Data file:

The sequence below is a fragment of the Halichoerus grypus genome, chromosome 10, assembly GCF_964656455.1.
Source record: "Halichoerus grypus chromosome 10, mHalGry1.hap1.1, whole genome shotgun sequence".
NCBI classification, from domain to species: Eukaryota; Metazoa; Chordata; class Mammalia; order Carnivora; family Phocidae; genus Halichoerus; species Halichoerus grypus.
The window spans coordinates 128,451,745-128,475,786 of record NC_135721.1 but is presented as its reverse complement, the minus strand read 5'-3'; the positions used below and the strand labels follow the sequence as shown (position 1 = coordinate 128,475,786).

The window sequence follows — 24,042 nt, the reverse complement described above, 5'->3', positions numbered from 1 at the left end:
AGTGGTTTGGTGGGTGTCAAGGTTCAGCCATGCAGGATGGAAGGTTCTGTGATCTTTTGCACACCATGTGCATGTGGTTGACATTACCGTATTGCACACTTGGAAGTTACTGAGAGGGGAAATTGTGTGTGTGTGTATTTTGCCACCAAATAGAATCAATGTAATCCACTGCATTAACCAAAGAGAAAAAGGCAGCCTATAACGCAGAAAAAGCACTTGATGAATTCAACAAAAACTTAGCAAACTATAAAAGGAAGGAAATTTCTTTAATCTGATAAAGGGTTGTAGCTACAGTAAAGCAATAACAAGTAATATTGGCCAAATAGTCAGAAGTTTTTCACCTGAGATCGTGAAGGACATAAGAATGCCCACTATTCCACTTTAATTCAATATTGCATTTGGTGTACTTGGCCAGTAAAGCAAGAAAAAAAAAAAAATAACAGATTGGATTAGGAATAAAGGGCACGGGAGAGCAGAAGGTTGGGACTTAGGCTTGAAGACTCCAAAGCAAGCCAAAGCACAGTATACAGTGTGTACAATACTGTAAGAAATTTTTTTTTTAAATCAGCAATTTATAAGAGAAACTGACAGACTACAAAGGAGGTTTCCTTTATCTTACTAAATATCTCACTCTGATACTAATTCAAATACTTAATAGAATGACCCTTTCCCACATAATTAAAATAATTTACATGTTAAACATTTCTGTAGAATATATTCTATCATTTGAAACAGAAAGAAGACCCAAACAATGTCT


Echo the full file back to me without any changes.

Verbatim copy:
The sequence below is a fragment of the Halichoerus grypus genome, chromosome 10, assembly GCF_964656455.1.
Source record: "Halichoerus grypus chromosome 10, mHalGry1.hap1.1, whole genome shotgun sequence".
NCBI classification, from domain to species: Eukaryota; Metazoa; Chordata; class Mammalia; order Carnivora; family Phocidae; genus Halichoerus; species Halichoerus grypus.
The window spans coordinates 128,451,745-128,475,786 of record NC_135721.1 but is presented as its reverse complement, the minus strand read 5'-3'; the positions used below and the strand labels follow the sequence as shown (position 1 = coordinate 128,475,786).

The window sequence follows — 24,042 nt, the reverse complement described above, 5'->3', positions numbered from 1 at the left end:
AGTGGTTTGGTGGGTGTCAAGGTTCAGCCATGCAGGATGGAAGGTTCTGTGATCTTTTGCACACCATGTGCATGTGGTTGACATTACCGTATTGCACACTTGGAAGTTACTGAGAGGGGAAATTGTGTGTGTGTGTATTTTGCCACCAAATAGAATCAATGTAATCCACTGCATTAACCAAAGAGAAAAAGGCAGCCTATAACGCAGAAAAAGCACTTGATGAATTCAACAAAAACTTAGCAAACTATAAAAGGAAGGAAATTTCTTTAATCTGATAAAGGGTTGTAGCTACAGTAAAGCAATAACAAGTAATATTGGCCAAATAGTCAGAAGTTTTTCACCTGAGATCGTGAAGGACATAAGAATGCCCACTATTCCACTTTAATTCAATATTGCATTTGGTGTACTTGGCCAGTAAAGCAAGAAAAAAAAAAAAATAACAGATTGGATTAGGAATAAAGGGCACGGGAGAGCAGAAGGTTGGGACTTAGGCTTGAAGACTCCAAAGCAAGCCAAAGCACAGTATACAGTGTGTACAATACTGTAAGAAATTTTTTTTTTAAATCAGCAATTTATAAGAGAAACTGACAGACTACAAAGGAGGTTTCCTTTATCTTACTAAATATCTCACTCTGATACTAATTCAAATACTTAATAGAATGACCCTTTCCCACATAATTAAAATAATTTACATGTTAAACATTTCTGTAGAATATATTCTATCATTTGAAACAGAAAGAAGACCCAAACAATGTCT